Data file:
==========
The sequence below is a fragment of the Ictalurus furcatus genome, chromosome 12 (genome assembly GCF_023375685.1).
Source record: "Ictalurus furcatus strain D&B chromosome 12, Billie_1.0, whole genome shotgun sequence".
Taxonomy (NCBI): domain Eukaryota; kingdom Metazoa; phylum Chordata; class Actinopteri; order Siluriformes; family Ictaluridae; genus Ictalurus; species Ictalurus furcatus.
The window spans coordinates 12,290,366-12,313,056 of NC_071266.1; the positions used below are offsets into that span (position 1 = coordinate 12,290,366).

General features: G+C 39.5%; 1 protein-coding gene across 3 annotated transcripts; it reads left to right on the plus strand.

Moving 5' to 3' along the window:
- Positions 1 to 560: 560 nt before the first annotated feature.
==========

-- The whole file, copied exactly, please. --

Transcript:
The sequence below is a fragment of the Ictalurus furcatus genome, chromosome 12 (genome assembly GCF_023375685.1).
Source record: "Ictalurus furcatus strain D&B chromosome 12, Billie_1.0, whole genome shotgun sequence".
Taxonomy (NCBI): domain Eukaryota; kingdom Metazoa; phylum Chordata; class Actinopteri; order Siluriformes; family Ictaluridae; genus Ictalurus; species Ictalurus furcatus.
The window spans coordinates 12,290,366-12,313,056 of NC_071266.1; the positions used below are offsets into that span (position 1 = coordinate 12,290,366).

General features: G+C 39.5%; 1 protein-coding gene across 3 annotated transcripts; it reads left to right on the plus strand.

Moving 5' to 3' along the window:
- Positions 1 to 560: 560 nt before the first annotated feature.